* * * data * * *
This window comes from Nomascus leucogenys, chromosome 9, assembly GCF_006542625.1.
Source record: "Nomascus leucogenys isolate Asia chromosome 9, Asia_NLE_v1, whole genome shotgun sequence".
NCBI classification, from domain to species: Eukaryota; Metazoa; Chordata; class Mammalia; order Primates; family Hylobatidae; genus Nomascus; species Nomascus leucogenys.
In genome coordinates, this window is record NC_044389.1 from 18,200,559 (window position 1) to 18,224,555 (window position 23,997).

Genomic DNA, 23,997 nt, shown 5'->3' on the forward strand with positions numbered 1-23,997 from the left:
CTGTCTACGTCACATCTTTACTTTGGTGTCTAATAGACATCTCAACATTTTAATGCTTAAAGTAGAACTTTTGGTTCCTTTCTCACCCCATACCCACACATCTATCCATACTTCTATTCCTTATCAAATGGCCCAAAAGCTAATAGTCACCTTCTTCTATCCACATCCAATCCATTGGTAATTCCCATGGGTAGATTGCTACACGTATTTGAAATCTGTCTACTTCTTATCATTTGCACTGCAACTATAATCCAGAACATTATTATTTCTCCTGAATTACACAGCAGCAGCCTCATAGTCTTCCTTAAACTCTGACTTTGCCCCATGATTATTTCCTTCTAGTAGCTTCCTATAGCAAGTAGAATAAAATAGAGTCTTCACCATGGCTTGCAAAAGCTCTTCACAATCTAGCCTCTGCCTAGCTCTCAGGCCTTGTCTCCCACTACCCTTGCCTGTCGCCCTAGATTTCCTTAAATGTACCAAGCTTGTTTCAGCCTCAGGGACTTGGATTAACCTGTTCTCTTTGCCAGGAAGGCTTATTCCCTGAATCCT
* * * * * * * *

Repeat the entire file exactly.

This window comes from Nomascus leucogenys, chromosome 9, assembly GCF_006542625.1.
Source record: "Nomascus leucogenys isolate Asia chromosome 9, Asia_NLE_v1, whole genome shotgun sequence".
NCBI classification, from domain to species: Eukaryota; Metazoa; Chordata; class Mammalia; order Primates; family Hylobatidae; genus Nomascus; species Nomascus leucogenys.
In genome coordinates, this window is record NC_044389.1 from 18,200,559 (window position 1) to 18,224,555 (window position 23,997).

Genomic DNA, 23,997 nt, shown 5'->3' on the forward strand with positions numbered 1-23,997 from the left:
CTGTCTACGTCACATCTTTACTTTGGTGTCTAATAGACATCTCAACATTTTAATGCTTAAAGTAGAACTTTTGGTTCCTTTCTCACCCCATACCCACACATCTATCCATACTTCTATTCCTTATCAAATGGCCCAAAAGCTAATAGTCACCTTCTTCTATCCACATCCAATCCATTGGTAATTCCCATGGGTAGATTGCTACACGTATTTGAAATCTGTCTACTTCTTATCATTTGCACTGCAACTATAATCCAGAACATTATTATTTCTCCTGAATTACACAGCAGCAGCCTCATAGTCTTCCTTAAACTCTGACTTTGCCCCATGATTATTTCCTTCTAGTAGCTTCCTATAGCAAGTAGAATAAAATAGAGTCTTCACCATGGCTTGCAAAAGCTCTTCACAATCTAGCCTCTGCCTAGCTCTCAGGCCTTGTCTCCCACTACCCTTGCCTGTCGCCCTAGATTTCCTTAAATGTACCAAGCTTGTTTCAGCCTCAGGGACTTGGATTAACCTGTTCTCTTTGCCAGGAAGGCTTATTCCCTGAATCCT